“One being feels it for one other only,” “N.H.” repeated apparently ignoring the reference to maternal love. “Each wants the other for himself alone! Each lives for the other only, the rest excluded! It is always two and two. Is that what she means?”
“She would not like it if you had the same feeling for another woman,” Fillery explained. “She would feel jealousy which means she would grudge sharing you with another. She would resent it, afraid of losing you.”
“Two and two, and two and two,” the words floated through the shadows. The ideal seemed to shock and hurt him; he could not understand it. “She asks for the whole of me all to herself. It is lower than insects, flowers even. It is against Nature. So small, so separate —”
“But Nature,” interrupted Dr. Fillery, after an interval of silence between them, “is not concerned with what we call love. She is indifferent to it. Her purpose is merely the continuance of the Race, and she accomplishes this by making men and women attractive to one another. This, too,” he explained, “we call love, though it is love in its weakest, least enduring form.”
“That,” replied “N.H.,” “I know and understand. She builds the best form she can.”
“And once the form is built,” agreed the other, “and Nature’s aim fulfilled, this kind of love usually fades out and dies. It is a physical thing entirely, like the two atoms we read about together a few days ago which rush together automatically to produce a third thing.” He lowered his voice suddenly. “There was a great teacher once,” he went on, “who told us that we should love everybody, everybody, and that in the real life there was no marriage, as we call it, nor giving in marriage.”
It seemed that, as he said the words, the darkness lifted, and a faint perfume of flowers floated through the air.
“N.H.” made no comment or reply. He sat still, listening.
“I love her,” he whispered suddenly. “I love her in that way because I want everybody else to love her too as I do, and as you do. But I do not want her for myself alone. Do you? You do not, of course. I feel you are as I am. You are happy that I love her.”
“There is morality,” said Fillery presently in a low voice, glad at that moment of the darkness. “There is what we call morality.”
“Tell me, dear Fillery, what that is. Is it bigger than your ‘love’?”
Dr. Fillery explained briefly, while his companion listened intently, making no comment. It was evidently as strange and new to him as human love. “We have invented it,” he added at the end, “to protect ourselves, our mothers, our families, our children. It is, you see, a set of rules devised for the welfare of the Race. For though a few among us do not need such rules, the majority do. It is, in a word, the acknowledgment of the rights of others.”
“It had to be invented!” exclaimed “N.H.,” with a sigh that seemed to trouble the darkness as with the sadness of something he could scarcely believe. “And these rules are needed still! Is the Race at that stage only? It does not move, then?”
Into the atmosphere, as the low-spoken words were audible, stole again that mysterious sense of the insignificance of earth and all its manifold activities, human and otherwise, and with it, too, a remarkable breath of some larger reality, starry-bright, that lay shining just beyond all known horizons. Fillery shivered in spite of himself. It seemed to him for an instant that the great figure looming opposite through the darkness extended, spread, gathering into its increased proportions the sky, the trees, the darkened space outside; that it no longer sat there quite alone. He recalled his colleague’s startling admission the touch of panic terror.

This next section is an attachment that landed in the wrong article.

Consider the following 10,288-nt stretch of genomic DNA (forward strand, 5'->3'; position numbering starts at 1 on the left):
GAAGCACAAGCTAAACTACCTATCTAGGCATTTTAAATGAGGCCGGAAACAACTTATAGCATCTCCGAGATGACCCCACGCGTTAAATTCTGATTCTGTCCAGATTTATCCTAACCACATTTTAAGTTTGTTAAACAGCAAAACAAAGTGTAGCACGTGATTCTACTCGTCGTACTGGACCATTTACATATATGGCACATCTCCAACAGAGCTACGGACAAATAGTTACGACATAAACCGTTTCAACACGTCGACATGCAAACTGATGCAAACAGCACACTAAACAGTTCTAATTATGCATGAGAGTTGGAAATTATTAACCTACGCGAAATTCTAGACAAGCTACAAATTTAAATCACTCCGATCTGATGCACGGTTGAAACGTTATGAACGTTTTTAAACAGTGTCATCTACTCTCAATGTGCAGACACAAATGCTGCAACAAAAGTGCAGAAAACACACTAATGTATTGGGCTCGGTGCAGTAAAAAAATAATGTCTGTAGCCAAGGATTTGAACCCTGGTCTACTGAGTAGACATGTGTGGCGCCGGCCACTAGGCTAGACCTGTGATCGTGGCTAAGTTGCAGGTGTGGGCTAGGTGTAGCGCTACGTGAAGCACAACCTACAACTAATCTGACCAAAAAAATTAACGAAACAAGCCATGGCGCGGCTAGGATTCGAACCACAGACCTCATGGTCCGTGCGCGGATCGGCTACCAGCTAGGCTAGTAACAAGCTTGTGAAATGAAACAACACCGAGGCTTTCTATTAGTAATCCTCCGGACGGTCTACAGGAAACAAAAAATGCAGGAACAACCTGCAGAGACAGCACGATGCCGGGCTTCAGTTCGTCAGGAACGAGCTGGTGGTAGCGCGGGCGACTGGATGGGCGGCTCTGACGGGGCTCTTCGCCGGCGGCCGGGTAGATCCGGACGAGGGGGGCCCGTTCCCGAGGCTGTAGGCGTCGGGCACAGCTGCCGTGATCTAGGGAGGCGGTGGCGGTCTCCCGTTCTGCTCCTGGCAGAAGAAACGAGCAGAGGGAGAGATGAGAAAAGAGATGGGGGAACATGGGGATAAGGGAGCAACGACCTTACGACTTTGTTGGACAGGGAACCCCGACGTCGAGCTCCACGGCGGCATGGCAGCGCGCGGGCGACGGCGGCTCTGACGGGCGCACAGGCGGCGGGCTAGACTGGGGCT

“Slowly, if at all,” he said louder, though wondering why he raised his voice. “Yet there is some progress.”
He had the feeling it would be better to turn on the light, as though this conversation and the strange sensations it produced in him would be impossible in a full blaze. He made a movement, indeed, to find the switch. It was the sound of his companion’s voice that made him pause, for the words came at him as though a wave of heat moved through the air. He knew intuitively that the other’s intense inner activity had increased. He let his hand drop. He listened. Their thoughts, he was convinced, had mingled and been mutually shared again. There was a faint sound like music behind it.
“We have worked such a little time as yet,” fell the words into the silence. “If only oh! if only I could remember more!”
“A little time!” thought Fillery to himself, knowing that the other meant the millions of years Nature had used to evoke her myriad forms. “Try to remember,” he added in a whisper.
“What I do remember, I cannot even tell,” was the reply, the voice strangely deepening. “No words come to me.” He paused a moment, then went on: “I am of the first, the oldest. I know that. The earth was hot and burning burning, burning still. It was soft with heat when I was summoned from from other work just completed. With a vast host I came. Our Service summoned us. We began at the beginning. I am of the oldest. The earth was still hot burning, burning —”
The voice failed suddenly.
“I cannot remember. Dear Fillery, I cannot remember.
It hurts me. My head pains. Our work our service yes, there is progress. The ages, as you call them but it is such a little time as yet “ The voice trailed off, the figure lost its suggestion of sudden vastness, the darkness emptied. “I am of the oldest that I remember only. . . . ” It ceased as though it drifted out upon the passing wind outside.
“Then you have been working,” said Fillery, his voice still almost a whisper, “you and your great host, for thousands of years in the service of this planet “ He broke off, unable to find his words, it seemed.
“Since the beginning,” came the steady answer. “Years I do not know. Since the beginning. Yet we have only just begun oh!” he cried, “I cannot remember! It is impossible! It all goes lost among my words, and in this darkness I am confused and entangled with your own little thinking. I suffer with it.” Then suddenly: “My eyes are hot and wet, dear Fillery. What happens to them?” He stood up, putting both hands to his face. Fillery stood up too. He trembled.